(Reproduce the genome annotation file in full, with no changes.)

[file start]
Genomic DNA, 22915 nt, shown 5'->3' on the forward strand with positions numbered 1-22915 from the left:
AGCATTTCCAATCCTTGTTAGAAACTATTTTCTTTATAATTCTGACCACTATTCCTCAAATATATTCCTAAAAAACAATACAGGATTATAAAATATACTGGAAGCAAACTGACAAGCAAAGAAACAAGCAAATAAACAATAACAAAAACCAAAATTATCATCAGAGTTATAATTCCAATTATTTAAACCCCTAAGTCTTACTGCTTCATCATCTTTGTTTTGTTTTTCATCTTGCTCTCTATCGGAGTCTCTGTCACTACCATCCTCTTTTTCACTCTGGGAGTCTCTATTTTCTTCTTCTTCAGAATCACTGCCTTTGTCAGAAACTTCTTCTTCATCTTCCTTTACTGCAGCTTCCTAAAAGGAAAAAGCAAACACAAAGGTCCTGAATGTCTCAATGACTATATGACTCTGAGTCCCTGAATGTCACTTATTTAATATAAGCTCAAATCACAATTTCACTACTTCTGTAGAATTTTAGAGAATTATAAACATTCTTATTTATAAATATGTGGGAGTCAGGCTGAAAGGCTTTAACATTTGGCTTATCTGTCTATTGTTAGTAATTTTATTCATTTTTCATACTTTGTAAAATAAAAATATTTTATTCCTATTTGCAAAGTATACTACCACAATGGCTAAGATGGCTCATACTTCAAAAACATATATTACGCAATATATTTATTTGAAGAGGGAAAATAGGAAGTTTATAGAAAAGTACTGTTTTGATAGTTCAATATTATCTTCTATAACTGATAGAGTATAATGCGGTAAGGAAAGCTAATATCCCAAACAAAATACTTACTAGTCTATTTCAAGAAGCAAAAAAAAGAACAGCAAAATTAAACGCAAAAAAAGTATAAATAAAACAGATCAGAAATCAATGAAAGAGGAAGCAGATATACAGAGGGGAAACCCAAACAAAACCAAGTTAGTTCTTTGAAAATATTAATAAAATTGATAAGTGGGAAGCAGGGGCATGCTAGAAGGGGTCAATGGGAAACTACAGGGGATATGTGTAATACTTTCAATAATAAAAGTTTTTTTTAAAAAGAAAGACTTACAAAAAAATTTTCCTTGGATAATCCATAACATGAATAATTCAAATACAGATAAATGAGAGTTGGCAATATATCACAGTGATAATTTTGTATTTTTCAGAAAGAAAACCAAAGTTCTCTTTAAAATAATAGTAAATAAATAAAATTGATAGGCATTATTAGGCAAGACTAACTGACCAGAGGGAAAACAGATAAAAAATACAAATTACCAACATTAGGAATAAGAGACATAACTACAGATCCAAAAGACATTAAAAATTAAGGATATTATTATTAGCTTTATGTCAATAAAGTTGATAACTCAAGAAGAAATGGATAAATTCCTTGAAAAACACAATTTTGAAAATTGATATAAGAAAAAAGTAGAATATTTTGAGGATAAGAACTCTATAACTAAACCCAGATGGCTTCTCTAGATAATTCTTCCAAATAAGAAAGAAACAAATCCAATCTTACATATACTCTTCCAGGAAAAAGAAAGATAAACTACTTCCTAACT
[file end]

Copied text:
Genomic DNA, 22915 nt, shown 5'->3' on the forward strand with positions numbered 1-22915 from the left:
AGCATTTCCAATCCTTGTTAGAAACTATTTTCTTTATAATTCTGACCACTATTCCTCAAATATATTCCTAAAAAACAATACAGGATTATAAAATATACTGGAAGCAAACTGACAAGCAAAGAAACAAGCAAATAAACAATAACAAAAACCAAAATTATCATCAGAGTTATAATTCCAATTATTTAAACCCCTAAGTCTTACTGCTTCATCATCTTTGTTTTGTTTTTCATCTTGCTCTCTATCGGAGTCTCTGTCACTACCATCCTCTTTTTCACTCTGGGAGTCTCTATTTTCTTCTTCTTCAGAATCACTGCCTTTGTCAGAAACTTCTTCTTCATCTTCCTTTACTGCAGCTTCCTAAAAGGAAAAAGCAAACACAAAGGTCCTGAATGTCTCAATGACTATATGACTCTGAGTCCCTGAATGTCACTTATTTAATATAAGCTCAAATCACAATTTCACTACTTCTGTAGAATTTTAGAGAATTATAAACATTCTTATTTATAAATATGTGGGAGTCAGGCTGAAAGGCTTTAACATTTGGCTTATCTGTCTATTGTTAGTAATTTTATTCATTTTTCATACTTTGTAAAATAAAAATATTTTATTCCTATTTGCAAAGTATACTACCACAATGGCTAAGATGGCTCATACTTCAAAAACATATATTACGCAATATATTTATTTGAAGAGGGAAAATAGGAAGTTTATAGAAAAGTACTGTTTTGATAGTTCAATATTATCTTCTATAACTGATAGAGTATAATGCGGTAAGGAAAGCTAATATCCCAAACAAAATACTTACTAGTCTATTTCAAGAAGCAAAAAAAAGAACAGCAAAATTAAACGCAAAAAAAGTATAAATAAAACAGATCAGAAATCAATGAAAGAGGAAGCAGATATACAGAGGGGAAACCCAAACAAAACCAAGTTAGTTCTTTGAAAATATTAATAAAATTGATAAGTGGGAAGCAGGGGCATGCTAGAAGGGGTCAATGGGAAACTACAGGGGATATGTGTAATACTTTCAATAATAAAAGTTTTTTTTAAAAAGAAAGACTTACAAAAAAATTTTCCTTGGATAATCCATAACATGAATAATTCAAATACAGATAAATGAGAGTTGGCAATATATCACAGTGATAATTTTGTATTTTTCAGAAAGAAAACCAAAGTTCTCTTTAAAATAATAGTAAATAAATAAAATTGATAGGCATTATTAGGCAAGACTAACTGACCAGAGGGAAAACAGATAAAAAATACAAATTACCAACATTAGGAATAAGAGACATAACTACAGATCCAAAAGACATTAAAAATTAAGGATATTATTATTAGCTTTATGTCAATAAAGTTGATAACTCAAGAAGAAATGGATAAATTCCTTGAAAAACACAATTTTGAAAATTGATATAAGAAAAAAGTAGAATATTTTGAGGATAAGAACTCTATAACTAAACCCAGATGGCTTCTCTAGATAATTCTTCCAAATAAGAAAGAAACAAATCCAATCTTACATATACTCTTCCAGGAAAAAGAAAGATAAACTACTTCCTAACT